Review: Jack Foley
IT'S been 30 years since Mike Oldfield first released his seminal
masterpiece, Tubular Bells, alongside Pink Floyd's equally
sprawling Dark Side of the Moon.
Yet the signature tune remains as timeless as ever, thanks to
the numerous re-issues (we had a Tubular Bells 2), and
its use in various forms of media, most notably William Friedkin's
movie, The Exorcist.
However, due to the technological limitations encountered by
Oldfield during the Seventies, he has decided to mark the 30th
anniversary by bringing out a brand new version - completely replayed
and reproduced by Oldfield using the latest technology.
The result is a fresher, cleaner sounding record that remains
as contemporary as ever, and which could well bring the artist
a new army of listeners - even though there will undoubtedly be
those who ask, 'why bother'?
Yet Oldfield was only 19 when he recorded it during an intense
week, paving the way for current music trends, such as techno,
new age and chill out.
The 2003 version boasts vocals from Sally Oldfield, as well as
actor, John Cleese, who acts as a master of ceremonies.
The highlights remain track one, Introduction, in which the unmistakable
sound of the album is first introduced (the effect is as spine-tingling
as ever, particularly with the newer technology), while the grandiose,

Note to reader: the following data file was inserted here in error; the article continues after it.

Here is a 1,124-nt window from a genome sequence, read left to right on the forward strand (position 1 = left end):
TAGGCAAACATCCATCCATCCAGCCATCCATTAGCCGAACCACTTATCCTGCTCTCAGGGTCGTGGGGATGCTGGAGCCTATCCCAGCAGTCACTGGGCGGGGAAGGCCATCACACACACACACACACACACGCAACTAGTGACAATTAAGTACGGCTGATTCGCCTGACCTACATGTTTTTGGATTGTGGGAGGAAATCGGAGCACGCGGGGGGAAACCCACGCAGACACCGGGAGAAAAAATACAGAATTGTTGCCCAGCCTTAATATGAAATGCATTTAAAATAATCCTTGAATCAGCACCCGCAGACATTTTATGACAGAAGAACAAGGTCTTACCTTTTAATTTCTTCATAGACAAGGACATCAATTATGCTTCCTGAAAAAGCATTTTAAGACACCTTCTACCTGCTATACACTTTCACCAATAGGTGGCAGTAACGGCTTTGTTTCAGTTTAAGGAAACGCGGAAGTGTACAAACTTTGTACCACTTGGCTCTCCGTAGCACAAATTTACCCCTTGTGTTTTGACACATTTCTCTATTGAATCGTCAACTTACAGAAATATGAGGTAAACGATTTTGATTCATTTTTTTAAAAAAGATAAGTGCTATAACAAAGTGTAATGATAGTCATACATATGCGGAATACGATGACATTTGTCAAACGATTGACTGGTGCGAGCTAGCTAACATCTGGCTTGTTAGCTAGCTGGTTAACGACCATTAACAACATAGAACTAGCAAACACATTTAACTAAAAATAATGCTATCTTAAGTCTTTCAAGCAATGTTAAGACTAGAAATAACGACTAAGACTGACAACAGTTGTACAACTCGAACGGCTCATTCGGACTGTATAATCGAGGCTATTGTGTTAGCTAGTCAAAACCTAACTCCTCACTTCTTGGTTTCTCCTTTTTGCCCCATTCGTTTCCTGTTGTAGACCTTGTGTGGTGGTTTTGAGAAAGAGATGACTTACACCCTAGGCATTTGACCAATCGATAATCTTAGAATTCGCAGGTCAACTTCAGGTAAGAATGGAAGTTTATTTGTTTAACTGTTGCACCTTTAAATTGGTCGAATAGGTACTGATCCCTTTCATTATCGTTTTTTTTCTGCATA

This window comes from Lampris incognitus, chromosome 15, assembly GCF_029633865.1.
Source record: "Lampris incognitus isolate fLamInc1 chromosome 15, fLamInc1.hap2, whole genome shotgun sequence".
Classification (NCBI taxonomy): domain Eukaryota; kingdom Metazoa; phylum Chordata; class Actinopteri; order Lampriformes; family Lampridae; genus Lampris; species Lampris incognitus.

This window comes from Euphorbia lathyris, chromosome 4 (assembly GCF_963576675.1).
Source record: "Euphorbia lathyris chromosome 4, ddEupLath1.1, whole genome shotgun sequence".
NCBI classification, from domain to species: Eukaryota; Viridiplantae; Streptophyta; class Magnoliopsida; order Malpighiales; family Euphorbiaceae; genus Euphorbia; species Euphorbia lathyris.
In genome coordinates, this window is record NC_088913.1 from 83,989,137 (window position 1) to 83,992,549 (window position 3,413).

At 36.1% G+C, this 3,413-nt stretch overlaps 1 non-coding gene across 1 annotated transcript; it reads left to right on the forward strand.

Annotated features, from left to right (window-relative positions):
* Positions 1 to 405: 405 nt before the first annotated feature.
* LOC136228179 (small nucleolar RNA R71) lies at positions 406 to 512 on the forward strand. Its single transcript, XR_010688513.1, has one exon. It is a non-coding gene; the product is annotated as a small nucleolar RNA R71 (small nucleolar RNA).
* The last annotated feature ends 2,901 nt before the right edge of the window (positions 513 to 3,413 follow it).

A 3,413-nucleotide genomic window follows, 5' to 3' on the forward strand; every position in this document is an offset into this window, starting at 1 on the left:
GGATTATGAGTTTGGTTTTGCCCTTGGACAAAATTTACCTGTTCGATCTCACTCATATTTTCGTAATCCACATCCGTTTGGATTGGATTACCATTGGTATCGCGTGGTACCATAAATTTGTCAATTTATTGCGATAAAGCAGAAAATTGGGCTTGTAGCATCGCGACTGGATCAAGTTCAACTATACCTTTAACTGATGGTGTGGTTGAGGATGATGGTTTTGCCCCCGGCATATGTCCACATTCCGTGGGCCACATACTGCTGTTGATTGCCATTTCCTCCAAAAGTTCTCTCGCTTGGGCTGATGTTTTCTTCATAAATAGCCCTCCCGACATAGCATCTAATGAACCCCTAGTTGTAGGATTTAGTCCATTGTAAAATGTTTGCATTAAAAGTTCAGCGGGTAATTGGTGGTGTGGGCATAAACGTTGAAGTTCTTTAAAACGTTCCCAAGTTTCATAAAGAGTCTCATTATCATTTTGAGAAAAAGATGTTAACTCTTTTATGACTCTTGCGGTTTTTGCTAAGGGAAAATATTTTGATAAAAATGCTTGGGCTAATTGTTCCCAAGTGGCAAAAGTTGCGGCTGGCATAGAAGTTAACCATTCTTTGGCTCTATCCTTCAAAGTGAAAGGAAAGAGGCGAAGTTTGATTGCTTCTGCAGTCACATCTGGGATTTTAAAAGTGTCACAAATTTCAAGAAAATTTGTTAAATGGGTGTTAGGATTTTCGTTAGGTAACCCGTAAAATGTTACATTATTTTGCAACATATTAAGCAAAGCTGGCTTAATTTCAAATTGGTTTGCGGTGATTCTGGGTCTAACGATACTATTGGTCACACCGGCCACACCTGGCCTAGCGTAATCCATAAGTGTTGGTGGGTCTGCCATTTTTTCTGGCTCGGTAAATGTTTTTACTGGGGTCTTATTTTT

eight-minute plus Finale (which brings part one to a suitably
rousing close) is a layered, slow-building, but completely satisfying
piece of music that works as well on its own.
It is here that Cleese gets in on the act, first announcing the
arrival of the grand piano in typically upper-lip style, before
building to the arrival of the tubular bells, via bass guitar,
Glockenspiel and double-speed guitar (to name but a few).
The arrival of the tubular bells, of course, is rather like welcoming
an old friend to a dinner party, or something. The effect is quite
There are moments, of course, when the album veers into experimental
territory, rendering it a little painful to listen to, but there
are just as many moments to savour - and the record is brought
to a fun-filled conclusion by the The Sailor's Hornpipe,
better known as one of the theme's to children's favourite, Blue
I have long been a sucker for some quality acoustic/Spanish guitar
and with this in abundance, Tubular Bells 2003 marks a welcome
revival for a long-time classic. It's time to fall in love with
Oldfield all over again.
2. Fast Guitars
5. A Minor Tune
9. Ghost Bells
14. Bagpipe Guitars
16. Ambient Guitars
17. The Sailors Hornpipe